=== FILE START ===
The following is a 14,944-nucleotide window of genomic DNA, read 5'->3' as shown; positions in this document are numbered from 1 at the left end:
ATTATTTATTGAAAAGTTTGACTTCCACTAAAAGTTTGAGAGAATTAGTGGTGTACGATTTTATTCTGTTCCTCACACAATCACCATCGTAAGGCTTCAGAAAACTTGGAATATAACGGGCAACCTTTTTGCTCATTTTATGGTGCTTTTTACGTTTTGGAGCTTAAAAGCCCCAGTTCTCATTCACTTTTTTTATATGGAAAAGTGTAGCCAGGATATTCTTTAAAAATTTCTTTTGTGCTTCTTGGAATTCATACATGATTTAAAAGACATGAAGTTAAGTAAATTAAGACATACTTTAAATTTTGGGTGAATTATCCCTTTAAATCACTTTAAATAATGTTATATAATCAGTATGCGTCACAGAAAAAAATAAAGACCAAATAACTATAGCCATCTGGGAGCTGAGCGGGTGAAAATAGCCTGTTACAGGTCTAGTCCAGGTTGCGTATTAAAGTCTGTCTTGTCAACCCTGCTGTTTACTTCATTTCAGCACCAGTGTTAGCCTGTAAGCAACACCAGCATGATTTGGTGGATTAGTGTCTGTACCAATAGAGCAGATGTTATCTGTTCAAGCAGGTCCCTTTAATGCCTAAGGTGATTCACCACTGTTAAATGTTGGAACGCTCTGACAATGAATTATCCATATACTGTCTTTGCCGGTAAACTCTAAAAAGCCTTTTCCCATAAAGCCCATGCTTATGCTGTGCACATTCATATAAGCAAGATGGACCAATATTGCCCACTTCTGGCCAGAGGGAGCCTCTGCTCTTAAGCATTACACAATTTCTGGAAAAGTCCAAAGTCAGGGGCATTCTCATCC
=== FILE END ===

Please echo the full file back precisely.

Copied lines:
The following is a 14,944-nucleotide window of genomic DNA, read 5'->3' as shown; positions in this document are numbered from 1 at the left end:
ATTATTTATTGAAAAGTTTGACTTCCACTAAAAGTTTGAGAGAATTAGTGGTGTACGATTTTATTCTGTTCCTCACACAATCACCATCGTAAGGCTTCAGAAAACTTGGAATATAACGGGCAACCTTTTTGCTCATTTTATGGTGCTTTTTACGTTTTGGAGCTTAAAAGCCCCAGTTCTCATTCACTTTTTTTATATGGAAAAGTGTAGCCAGGATATTCTTTAAAAATTTCTTTTGTGCTTCTTGGAATTCATACATGATTTAAAAGACATGAAGTTAAGTAAATTAAGACATACTTTAAATTTTGGGTGAATTATCCCTTTAAATCACTTTAAATAATGTTATATAATCAGTATGCGTCACAGAAAAAAATAAAGACCAAATAACTATAGCCATCTGGGAGCTGAGCGGGTGAAAATAGCCTGTTACAGGTCTAGTCCAGGTTGCGTATTAAAGTCTGTCTTGTCAACCCTGCTGTTTACTTCATTTCAGCACCAGTGTTAGCCTGTAAGCAACACCAGCATGATTTGGTGGATTAGTGTCTGTACCAATAGAGCAGATGTTATCTGTTCAAGCAGGTCCCTTTAATGCCTAAGGTGATTCACCACTGTTAAATGTTGGAACGCTCTGACAATGAATTATCCATATACTGTCTTTGCCGGTAAACTCTAAAAAGCCTTTTCCCATAAAGCCCATGCTTATGCTGTGCACATTCATATAAGCAAGATGGACCAATATTGCCCACTTCTGGCCAGAGGGAGCCTCTGCTCTTAAGCATTACACAATTTCTGGAAAAGTCCAAAGTCAGGGGCATTCTCATCC